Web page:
"There's real value in these virtual connections," DeLaney said.
'A LOT OF CHANGES'
Flying M Coffee in Caldwell offered a takeout window to serve customers during the pandemic, but since reopening its regular seating area, owner Tori McKim said they've closed the takeout window, but still offer online ordering and curbside pickup.
McKim said Flying M spaced out its tables and put markers along the floor to keep customers separated in line. Employees are required to wear masks, and she said they take the temperature of each employee when they start their shift. The main doors to the coffee shop are open during Flying M's business hours to minimize the surfaces people are touching, and she said employees regularly wipe down their point-of-sale system at the front counter.
"When I count them all up, there are a lot of changes," McKim said.
Flying M saw a lot of support from the Kickstart Caldwell initiative, which was launched as a collaboration of several community organizations, including the city of Caldwell, the Caldwell Chamber of Commerce, Destination Caldwell and Crush the Curve Idaho. The initiative provides resources to Caldwell-based businesses to allow them to open safely. Flying M received hand sanitizing stations and a poster to display to customers what the business was doing to stay safe during the pandemic, McKim said.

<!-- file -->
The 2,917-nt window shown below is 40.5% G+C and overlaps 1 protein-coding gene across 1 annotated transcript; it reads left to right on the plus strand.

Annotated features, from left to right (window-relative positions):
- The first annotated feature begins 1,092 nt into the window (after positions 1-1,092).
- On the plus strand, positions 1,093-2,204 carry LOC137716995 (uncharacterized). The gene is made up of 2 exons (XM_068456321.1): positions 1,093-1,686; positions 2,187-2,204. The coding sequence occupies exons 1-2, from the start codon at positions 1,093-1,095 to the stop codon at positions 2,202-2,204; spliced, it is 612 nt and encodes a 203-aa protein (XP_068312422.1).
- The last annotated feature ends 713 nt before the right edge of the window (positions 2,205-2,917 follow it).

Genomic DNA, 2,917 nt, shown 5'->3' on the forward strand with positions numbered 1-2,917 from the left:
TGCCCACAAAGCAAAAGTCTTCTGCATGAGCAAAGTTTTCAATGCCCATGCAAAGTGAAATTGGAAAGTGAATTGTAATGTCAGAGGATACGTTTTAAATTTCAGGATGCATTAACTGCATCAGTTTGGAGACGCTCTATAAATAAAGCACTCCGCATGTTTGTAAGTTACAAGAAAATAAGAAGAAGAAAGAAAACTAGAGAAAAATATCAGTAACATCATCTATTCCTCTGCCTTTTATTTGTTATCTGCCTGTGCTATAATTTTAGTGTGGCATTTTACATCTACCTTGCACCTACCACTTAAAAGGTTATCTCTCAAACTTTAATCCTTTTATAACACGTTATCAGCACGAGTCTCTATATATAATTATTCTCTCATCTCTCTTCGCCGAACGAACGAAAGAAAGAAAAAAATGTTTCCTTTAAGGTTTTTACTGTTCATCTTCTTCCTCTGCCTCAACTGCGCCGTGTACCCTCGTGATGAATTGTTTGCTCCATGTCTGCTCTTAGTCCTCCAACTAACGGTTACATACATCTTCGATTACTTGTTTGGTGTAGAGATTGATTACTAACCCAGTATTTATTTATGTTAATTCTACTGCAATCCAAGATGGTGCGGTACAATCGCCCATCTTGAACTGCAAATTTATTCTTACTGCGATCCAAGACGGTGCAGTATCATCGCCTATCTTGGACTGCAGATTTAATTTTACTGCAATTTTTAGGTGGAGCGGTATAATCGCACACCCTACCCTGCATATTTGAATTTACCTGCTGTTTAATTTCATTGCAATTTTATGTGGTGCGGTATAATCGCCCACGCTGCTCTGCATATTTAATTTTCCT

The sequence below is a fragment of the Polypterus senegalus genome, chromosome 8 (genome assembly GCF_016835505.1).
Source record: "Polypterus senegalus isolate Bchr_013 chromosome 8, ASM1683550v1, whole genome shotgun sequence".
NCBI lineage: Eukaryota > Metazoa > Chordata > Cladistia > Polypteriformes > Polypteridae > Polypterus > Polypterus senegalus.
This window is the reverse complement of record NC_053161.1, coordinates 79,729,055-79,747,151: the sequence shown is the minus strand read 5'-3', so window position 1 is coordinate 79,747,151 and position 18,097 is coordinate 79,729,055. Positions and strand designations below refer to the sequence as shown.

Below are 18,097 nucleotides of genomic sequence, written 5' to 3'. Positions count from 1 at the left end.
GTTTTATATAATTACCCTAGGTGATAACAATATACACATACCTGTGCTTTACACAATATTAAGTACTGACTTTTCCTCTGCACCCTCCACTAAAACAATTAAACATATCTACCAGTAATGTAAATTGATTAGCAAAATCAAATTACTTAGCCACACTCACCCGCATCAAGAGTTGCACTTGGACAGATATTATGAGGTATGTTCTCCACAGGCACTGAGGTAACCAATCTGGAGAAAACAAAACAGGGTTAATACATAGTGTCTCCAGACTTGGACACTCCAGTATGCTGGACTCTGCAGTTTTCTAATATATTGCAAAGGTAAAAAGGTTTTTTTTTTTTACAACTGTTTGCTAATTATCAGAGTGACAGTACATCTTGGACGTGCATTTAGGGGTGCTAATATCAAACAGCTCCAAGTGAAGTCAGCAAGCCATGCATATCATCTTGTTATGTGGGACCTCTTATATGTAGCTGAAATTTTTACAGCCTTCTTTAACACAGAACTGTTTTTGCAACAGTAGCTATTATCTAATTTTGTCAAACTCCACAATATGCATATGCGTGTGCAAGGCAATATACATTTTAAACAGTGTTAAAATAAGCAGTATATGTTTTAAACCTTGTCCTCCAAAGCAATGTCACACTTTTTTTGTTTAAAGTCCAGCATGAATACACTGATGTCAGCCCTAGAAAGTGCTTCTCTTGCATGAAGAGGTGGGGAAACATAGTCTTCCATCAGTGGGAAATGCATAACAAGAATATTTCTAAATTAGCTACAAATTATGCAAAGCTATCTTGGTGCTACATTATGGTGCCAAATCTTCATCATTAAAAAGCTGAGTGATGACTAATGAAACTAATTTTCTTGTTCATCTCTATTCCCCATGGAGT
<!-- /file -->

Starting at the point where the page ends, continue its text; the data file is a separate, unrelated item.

"We felt really supported," she said.
McKim, DeLaney and Rust all said their sales are not as good as they typically see this time of year, although all noticed that it is increasing by the week.
Valarie Hruza opened Ruby Bloom on Arthur Street May 19, during Phase 2 of Rebound Idaho. She'd dreamed of opening up a flower shop in Caldwell for a long time, she said, and though businesses were temporarily closing around her as she was preparing to open, she felt confident downtown Caldwell would be quick to bounce back because of its previous momentum.
"I'm not a worrier," Hruza said.
Ruby Bloom's employees are not required to wear masks or gloves, but Hruza said they keep a limit of how many people are allowed inside the store and try to give customers wearing masks adequate space. The community response to the business was overwhelming, Hruza said, and they more than doubled their initial projections within the first month.
The early success could be due to several factors. Hruza said that plants are a hot commodity for customers right now, and people appear to be hungry for new business ideas as well. She said several customers have also told her that they are shopping in the area to support local businesses.
McKim feels the pandemic created a sense of unity among the Caldwell community, and said customers have sought out her business specifically to support them and other downtown businesses. With Flying M right next to Indian Creek Plaza, McKim said she's also noticed activity increase as events, such as the farmers market, return throughout the week.
Gross said although Destination Caldwell anticipates a drop in visitors year over year because the nonprofit could not host events through March, April and half of May, she said event attendance at the plaza was growing over the last year.